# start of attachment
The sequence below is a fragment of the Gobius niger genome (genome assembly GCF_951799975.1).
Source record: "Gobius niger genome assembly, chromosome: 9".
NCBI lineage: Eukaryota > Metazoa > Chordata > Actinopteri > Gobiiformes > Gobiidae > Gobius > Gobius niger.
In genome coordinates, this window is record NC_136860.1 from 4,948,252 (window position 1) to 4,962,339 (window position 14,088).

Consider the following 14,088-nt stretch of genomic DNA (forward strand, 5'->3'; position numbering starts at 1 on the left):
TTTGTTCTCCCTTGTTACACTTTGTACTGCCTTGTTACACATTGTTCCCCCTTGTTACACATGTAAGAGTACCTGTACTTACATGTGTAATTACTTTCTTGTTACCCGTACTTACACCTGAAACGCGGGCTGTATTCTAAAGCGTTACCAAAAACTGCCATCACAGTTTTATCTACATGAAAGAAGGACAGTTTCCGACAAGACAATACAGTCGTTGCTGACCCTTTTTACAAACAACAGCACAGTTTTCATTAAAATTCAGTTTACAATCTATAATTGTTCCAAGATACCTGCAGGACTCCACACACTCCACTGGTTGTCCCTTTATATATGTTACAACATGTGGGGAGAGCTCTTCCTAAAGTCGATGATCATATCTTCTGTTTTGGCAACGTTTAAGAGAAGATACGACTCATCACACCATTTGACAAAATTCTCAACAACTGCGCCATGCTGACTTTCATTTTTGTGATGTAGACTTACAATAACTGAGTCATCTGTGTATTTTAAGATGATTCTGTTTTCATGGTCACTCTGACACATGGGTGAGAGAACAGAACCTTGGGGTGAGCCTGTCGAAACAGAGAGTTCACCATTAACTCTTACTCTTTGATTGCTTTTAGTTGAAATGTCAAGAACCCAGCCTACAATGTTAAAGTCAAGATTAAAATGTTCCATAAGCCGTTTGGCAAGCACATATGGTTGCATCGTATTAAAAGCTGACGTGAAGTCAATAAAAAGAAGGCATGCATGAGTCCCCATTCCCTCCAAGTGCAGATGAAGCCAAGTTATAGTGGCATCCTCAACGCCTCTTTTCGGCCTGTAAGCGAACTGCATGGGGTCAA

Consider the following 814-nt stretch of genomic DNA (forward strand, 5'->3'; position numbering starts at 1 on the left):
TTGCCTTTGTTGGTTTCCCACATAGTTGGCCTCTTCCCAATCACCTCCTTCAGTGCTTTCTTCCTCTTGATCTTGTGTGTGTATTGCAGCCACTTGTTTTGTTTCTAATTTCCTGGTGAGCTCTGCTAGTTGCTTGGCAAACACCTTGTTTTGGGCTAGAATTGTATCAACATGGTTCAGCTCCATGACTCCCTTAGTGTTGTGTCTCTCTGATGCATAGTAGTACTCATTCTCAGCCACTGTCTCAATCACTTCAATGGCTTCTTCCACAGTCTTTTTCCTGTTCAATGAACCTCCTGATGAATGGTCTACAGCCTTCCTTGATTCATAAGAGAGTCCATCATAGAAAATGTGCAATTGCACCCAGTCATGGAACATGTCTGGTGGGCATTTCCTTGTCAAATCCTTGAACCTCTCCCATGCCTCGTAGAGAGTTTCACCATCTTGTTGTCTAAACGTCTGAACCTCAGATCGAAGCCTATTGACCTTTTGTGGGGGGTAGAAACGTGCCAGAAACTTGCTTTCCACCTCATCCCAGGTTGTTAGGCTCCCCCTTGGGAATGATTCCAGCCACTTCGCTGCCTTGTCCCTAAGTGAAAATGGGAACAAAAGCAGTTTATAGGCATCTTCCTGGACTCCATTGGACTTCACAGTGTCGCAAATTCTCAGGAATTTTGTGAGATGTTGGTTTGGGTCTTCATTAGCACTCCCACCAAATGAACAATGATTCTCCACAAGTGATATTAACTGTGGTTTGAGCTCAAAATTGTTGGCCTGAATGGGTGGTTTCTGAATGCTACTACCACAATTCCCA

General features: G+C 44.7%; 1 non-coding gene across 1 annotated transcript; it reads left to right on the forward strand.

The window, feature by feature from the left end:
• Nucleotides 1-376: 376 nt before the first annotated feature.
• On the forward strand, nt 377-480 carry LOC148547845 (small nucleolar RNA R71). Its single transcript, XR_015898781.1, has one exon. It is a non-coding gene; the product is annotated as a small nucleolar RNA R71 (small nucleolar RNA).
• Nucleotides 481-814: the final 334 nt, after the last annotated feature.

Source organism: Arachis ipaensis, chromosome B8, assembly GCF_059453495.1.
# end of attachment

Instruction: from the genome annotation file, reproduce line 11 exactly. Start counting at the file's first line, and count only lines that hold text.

• Nucleotides 1-376: 376 nt before the first annotated feature.